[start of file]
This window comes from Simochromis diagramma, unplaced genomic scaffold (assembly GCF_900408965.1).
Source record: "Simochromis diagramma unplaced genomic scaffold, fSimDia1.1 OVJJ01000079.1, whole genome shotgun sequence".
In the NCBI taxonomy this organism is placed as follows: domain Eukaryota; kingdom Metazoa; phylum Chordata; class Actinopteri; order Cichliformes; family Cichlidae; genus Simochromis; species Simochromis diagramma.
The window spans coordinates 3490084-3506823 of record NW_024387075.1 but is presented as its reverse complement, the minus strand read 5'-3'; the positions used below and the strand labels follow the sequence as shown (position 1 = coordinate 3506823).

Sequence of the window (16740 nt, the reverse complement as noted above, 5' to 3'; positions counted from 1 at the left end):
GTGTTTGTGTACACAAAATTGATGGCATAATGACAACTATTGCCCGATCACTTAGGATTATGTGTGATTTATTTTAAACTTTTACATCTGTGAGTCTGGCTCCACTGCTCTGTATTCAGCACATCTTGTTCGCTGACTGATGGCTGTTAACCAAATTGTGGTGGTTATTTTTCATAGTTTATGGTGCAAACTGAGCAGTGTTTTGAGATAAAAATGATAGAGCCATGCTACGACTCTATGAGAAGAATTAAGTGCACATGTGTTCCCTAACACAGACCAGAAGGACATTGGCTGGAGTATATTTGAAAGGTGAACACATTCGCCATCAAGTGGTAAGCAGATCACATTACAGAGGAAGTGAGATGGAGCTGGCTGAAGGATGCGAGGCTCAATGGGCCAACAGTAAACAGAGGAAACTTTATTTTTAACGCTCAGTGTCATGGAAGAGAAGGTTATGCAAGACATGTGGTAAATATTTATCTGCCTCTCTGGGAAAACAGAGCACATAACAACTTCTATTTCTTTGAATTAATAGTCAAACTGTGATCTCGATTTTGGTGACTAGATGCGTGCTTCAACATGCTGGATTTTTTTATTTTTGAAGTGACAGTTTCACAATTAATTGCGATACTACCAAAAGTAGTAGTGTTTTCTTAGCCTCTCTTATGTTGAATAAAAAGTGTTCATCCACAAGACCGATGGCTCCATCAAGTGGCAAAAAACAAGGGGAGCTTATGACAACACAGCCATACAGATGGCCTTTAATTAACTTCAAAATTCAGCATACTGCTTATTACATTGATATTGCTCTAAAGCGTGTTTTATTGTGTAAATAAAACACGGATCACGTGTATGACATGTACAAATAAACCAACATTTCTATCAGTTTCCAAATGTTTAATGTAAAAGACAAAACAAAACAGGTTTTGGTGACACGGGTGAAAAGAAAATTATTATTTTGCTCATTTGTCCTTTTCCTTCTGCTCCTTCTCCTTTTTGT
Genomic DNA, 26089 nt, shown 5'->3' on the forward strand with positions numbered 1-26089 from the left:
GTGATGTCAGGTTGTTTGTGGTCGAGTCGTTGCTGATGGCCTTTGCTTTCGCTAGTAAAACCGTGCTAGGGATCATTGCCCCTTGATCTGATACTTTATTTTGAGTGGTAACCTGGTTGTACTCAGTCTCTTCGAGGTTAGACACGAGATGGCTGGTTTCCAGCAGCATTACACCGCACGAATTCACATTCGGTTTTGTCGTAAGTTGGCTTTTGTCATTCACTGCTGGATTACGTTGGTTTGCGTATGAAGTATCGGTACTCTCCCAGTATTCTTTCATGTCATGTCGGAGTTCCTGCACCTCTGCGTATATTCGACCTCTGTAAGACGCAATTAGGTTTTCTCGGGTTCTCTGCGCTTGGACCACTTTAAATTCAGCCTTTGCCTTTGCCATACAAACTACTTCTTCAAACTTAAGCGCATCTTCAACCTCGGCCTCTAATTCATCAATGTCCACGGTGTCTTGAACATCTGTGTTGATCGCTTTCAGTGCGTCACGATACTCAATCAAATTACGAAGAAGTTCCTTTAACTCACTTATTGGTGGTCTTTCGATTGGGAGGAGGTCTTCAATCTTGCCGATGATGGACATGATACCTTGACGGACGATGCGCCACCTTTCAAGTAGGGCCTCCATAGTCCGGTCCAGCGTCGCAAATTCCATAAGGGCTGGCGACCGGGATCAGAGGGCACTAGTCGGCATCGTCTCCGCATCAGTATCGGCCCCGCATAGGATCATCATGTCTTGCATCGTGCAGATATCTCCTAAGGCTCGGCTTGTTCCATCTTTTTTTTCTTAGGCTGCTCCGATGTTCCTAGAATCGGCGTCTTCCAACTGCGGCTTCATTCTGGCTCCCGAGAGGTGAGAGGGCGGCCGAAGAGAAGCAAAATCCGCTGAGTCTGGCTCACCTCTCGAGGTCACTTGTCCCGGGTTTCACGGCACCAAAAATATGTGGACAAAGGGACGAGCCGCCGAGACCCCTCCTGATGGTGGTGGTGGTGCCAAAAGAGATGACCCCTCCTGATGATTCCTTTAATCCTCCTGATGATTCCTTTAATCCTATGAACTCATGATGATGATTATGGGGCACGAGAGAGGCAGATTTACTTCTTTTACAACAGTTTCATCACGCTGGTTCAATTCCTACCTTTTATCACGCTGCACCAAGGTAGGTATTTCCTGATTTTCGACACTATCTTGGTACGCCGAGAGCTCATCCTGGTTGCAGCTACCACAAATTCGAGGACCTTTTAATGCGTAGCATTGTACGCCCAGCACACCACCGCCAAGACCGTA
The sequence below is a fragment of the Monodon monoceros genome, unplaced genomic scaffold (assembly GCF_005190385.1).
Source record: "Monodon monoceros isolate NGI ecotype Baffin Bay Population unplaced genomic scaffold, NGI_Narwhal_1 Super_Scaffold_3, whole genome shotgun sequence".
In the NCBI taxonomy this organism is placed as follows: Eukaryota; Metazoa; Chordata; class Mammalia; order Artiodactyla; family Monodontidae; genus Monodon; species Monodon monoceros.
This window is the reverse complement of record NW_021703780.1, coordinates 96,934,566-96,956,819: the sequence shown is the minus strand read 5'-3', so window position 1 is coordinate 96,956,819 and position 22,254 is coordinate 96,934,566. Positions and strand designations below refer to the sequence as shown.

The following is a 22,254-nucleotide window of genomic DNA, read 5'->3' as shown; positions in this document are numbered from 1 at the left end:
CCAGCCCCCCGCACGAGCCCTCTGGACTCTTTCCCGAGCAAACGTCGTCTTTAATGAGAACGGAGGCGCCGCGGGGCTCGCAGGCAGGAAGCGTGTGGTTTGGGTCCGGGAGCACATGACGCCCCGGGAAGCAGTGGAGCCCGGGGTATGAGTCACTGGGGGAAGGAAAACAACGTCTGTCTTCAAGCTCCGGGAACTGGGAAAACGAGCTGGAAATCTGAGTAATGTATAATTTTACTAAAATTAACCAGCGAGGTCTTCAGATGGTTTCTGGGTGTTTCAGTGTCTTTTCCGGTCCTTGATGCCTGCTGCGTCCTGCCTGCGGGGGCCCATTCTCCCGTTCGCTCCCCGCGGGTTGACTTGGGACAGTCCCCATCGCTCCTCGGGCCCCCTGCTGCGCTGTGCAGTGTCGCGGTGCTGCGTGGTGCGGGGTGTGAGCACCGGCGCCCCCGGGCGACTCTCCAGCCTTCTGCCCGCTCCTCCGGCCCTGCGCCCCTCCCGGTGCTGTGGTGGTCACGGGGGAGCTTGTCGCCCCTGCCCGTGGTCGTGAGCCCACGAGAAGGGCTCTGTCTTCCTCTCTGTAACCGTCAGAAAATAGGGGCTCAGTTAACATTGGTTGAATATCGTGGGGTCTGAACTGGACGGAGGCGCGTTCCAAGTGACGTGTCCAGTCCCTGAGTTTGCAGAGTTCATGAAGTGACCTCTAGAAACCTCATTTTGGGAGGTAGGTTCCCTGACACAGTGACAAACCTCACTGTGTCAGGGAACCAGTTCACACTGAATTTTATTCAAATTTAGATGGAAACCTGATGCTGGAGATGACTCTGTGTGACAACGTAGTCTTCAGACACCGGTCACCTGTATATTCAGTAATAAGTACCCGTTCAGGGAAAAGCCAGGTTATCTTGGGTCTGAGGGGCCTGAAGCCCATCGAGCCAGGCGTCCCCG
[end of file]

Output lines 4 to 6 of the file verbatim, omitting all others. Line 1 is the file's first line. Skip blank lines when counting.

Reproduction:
The window spans coordinates 3490084-3506823 of record NW_024387075.1 but is presented as its reverse complement, the minus strand read 5'-3'; the positions used below and the strand labels follow the sequence as shown (position 1 = coordinate 3506823).

Sequence of the window (16740 nt, the reverse complement as noted above, 5' to 3'; positions counted from 1 at the left end):
GTGTTTGTGTACACAAAATTGATGGCATAATGACAACTATTGCCCGATCACTTAGGATTATGTGTGATTTATTTTAAACTTTTACATCTGTGAGTCTGGCTCCACTGCTCTGTATTCAGCACATCTTGTTCGCTGACTGATGGCTGTTAACCAAATTGTGGTGGTTATTTTTCATAGTTTATGGTGCAAACTGAGCAGTGTTTTGAGATAAAAATGATAGAGCCATGCTACGACTCTATGAGAAGAATTAAGTGCACATGTGTTCCCTAACACAGACCAGAAGGACATTGGCTGGAGTATATTTGAAAGGTGAACACATTCGCCATCAAGTGGTAAGCAGATCACATTACAGAGGAAGTGAGATGGAGCTGGCTGAAGGATGCGAGGCTCAATGGGCCAACAGTAAACAGAGGAAACTTTATTTTTAACGCTCAGTGTCATGGAAGAGAAGGTTATGCAAGACATGTGGTAAATATTTATCTGCCTCTCTGGGAAAACAGAGCACATAACAACTTCTATTTCTTTGAATTAATAGTCAAACTGTGATCTCGATTTTGGTGACTAGATGCGTGCTTCAACATGCTGGATTTTTTTATTTTTGAAGTGACAGTTTCACAATTAATTGCGATACTACCAAAAGTAGTAGTGTTTTCTTAGCCTCTCTTATGTTGAATAAAAAGTGTTCATCCACAAGACCGATGGCTCCATCAAGTGGCAAAAAACAAGGGGAGCTTATGACAACACAGCCATACAGATGGCCTTTAATTAACTTCAAAATTCAGCATACTGCTTATTACATTGATATTGCTCTAAAGCGTGTTTTATTGTGTAAATAAAACACGGATCACGTGTATGACATGTACAAATAAACCAACATTTCTATCAGTTTCCAAATGTTTAATGTAAAAGACAAAACAAAACAGGTTTTGGTGACACGGGTGAAAAGAAAATTATTATTTTGCTCATTTGTCCTTTTCCTTCTGCTCCTTCTCCTTTTTGT